One of the bonuses of international air travel, especially if you have a busy life, is the option of seeing movies you normally wouldn’t get around to watching. Sometimes the experience is one you’d rather have gone with out. Other times, you find a surprising gem.
Eye in the Sky, starring Helen Mirren as a tough-minded colonel hunting US- and British-born Muslim terrorists in Nairobi, and the sadly late Alan Rickman playing, well, Alan Rickman in lieutenant general garb, is one of the gems.
With the quality of movies these days, I expected at best a cartoonish “us versus them” movie or at worst another “it’s all the West’s fault, who are all a bunch of jerks” movie. But no. No sympathy is given to the terrorists, but the local people they live and hide among are portrayed as sympathetic people living their lives as best they can. The people hunting the terrorists are portrayed as people with a moral compass, entirely willing to kill terrorists but torn by moral dilemmas when innocent people get caught in the radius of destruction. The politicians are an interesting mix of craven buck-passers and ones with a clearer-eyed vision (“I don’t care if they’re US citizens – they gave that up when they joined the terrorists”, to paraphrase).
The best part of the movie is the “trolley dilemma” that is central to the drama of the plot. (The Trolley Dilemma is a moral dilemma where you have to choose between letting a runaway trolley continue on its course and kill some people, or switch its track so it kills fewer, different people). Normally I find trolley dilemmas unrealistic — as when, in real life, is it ever going to happen to you and why? But this movie shows how it can happen — in war. In addition to the random chance of people maybe walking by when the missile hits the terrorists’ house, there is a young girl actually sitting outside the compound selling bread, whose chances of survival are slim. But against that, if nothing is done, two suicide bombers are about to leave, and instead of one death there will be dozens, probably including many other children. So do you attack, knowing that one girl will probably die; or save her, with your inaction enabling many more deaths? Do you accept the blame and criticism for killing her? Or defect the blame and criticism to the terrorists you could have stopped?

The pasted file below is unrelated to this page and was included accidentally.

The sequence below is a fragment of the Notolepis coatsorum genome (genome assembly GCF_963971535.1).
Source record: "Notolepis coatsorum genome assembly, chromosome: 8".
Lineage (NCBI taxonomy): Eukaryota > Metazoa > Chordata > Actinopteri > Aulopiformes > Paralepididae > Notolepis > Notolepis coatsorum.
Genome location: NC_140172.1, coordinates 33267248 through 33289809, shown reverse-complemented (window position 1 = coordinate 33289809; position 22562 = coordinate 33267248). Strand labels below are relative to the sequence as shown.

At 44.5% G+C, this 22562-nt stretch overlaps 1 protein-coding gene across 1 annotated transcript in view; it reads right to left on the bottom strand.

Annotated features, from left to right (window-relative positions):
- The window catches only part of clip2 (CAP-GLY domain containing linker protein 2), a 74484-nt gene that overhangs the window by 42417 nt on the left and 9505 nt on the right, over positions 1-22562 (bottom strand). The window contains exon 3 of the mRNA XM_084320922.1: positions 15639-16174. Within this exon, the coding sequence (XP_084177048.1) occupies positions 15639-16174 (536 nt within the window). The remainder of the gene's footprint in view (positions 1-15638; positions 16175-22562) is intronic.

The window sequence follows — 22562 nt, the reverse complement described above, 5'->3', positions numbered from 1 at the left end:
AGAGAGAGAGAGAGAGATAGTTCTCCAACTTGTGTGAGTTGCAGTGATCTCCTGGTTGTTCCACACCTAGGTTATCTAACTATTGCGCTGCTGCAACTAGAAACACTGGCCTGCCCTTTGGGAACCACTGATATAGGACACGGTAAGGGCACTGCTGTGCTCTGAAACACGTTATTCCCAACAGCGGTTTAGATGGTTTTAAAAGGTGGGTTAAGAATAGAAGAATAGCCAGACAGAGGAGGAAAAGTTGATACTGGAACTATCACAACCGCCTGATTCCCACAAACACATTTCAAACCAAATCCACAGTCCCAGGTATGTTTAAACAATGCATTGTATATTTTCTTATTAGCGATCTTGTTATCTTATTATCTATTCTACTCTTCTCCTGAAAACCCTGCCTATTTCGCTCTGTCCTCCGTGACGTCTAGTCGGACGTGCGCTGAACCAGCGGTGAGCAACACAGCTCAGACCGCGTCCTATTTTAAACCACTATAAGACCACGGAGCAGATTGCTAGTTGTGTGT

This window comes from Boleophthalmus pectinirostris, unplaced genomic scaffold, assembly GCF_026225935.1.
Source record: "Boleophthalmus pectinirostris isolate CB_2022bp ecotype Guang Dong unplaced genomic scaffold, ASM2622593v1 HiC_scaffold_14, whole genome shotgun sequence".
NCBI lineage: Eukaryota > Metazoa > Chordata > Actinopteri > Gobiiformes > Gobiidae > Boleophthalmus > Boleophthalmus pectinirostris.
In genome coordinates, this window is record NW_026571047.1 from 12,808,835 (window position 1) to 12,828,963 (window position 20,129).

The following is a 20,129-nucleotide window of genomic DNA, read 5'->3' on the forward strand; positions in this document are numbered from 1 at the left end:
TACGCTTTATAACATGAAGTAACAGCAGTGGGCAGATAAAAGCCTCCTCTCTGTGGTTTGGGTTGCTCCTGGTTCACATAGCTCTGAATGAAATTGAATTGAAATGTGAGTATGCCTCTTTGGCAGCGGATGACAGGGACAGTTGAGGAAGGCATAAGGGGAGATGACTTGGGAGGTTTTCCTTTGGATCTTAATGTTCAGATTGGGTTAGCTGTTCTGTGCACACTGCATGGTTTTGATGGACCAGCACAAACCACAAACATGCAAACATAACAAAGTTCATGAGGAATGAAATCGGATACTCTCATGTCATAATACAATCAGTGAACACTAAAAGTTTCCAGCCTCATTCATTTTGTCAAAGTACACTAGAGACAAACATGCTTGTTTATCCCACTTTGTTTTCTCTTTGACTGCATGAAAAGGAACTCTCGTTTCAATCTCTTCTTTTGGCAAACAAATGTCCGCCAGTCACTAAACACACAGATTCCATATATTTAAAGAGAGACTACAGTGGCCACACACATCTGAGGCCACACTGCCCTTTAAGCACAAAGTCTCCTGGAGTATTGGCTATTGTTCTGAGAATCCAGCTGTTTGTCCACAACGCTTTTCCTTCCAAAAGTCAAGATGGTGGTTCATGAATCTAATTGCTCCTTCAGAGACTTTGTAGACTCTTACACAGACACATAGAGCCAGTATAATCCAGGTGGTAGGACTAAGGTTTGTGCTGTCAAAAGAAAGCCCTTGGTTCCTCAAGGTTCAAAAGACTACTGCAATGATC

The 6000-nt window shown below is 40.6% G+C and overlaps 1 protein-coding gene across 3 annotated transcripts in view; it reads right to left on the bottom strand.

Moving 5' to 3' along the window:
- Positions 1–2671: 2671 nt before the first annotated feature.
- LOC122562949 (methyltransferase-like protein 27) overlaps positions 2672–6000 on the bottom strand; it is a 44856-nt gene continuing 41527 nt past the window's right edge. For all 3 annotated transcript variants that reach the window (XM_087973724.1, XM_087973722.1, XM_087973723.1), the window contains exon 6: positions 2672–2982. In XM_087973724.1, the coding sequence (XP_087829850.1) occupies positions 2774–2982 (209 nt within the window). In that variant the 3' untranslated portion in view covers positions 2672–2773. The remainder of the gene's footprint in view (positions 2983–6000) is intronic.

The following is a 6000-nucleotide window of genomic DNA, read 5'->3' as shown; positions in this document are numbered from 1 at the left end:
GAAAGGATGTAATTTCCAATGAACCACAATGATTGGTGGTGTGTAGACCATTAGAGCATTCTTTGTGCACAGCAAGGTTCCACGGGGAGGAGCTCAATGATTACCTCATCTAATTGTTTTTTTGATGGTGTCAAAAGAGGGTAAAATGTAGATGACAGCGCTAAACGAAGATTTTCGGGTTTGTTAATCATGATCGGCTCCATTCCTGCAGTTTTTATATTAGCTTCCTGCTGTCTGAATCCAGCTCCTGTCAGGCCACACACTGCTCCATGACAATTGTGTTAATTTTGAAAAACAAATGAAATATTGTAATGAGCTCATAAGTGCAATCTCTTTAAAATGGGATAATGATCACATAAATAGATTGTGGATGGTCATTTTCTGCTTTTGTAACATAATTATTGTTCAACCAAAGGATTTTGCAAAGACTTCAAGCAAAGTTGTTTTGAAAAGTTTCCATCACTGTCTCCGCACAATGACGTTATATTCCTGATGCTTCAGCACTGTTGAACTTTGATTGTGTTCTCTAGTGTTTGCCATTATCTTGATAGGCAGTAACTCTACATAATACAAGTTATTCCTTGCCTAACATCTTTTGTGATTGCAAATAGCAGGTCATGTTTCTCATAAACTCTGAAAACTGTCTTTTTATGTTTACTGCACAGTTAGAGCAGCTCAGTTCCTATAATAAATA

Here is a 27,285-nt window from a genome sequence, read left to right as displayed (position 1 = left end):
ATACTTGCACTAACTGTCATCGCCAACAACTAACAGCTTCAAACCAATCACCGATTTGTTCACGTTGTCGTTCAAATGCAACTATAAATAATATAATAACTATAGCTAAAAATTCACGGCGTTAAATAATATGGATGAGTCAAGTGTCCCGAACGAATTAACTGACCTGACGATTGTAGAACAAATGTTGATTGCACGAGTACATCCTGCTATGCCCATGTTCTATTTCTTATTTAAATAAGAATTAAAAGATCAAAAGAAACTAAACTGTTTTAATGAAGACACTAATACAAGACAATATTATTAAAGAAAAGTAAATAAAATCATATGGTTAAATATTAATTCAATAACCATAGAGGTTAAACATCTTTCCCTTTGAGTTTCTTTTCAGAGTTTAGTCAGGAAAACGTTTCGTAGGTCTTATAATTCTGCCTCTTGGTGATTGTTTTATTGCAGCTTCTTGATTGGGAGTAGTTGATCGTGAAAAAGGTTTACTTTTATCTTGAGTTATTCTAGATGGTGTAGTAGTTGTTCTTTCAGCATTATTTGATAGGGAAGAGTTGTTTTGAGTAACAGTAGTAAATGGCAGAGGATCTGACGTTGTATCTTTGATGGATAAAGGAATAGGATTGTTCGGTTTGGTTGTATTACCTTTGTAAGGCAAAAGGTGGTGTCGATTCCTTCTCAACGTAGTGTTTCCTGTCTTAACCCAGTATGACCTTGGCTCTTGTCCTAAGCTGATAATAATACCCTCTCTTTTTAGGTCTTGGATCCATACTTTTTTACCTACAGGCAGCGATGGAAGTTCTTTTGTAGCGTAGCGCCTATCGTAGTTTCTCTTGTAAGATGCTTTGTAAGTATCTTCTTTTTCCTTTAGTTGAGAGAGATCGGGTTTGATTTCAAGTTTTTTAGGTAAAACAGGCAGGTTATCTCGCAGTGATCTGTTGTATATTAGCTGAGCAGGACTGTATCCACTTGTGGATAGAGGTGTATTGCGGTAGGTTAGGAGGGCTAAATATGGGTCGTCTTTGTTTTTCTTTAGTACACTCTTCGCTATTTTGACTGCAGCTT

Eye in the Sky does a good job on this, maintaining the suspense all the way through.
Does this movie answer the trolley problem? There are no good answers, only better or worse ones, and it answers this version the way I would. Are politicians really that craven? Surely many are. Are the military, both the leaders calling the shots and the men and women doing the shooting, as concerned with the lives they are affecting as portrayed in this movie? I hope so.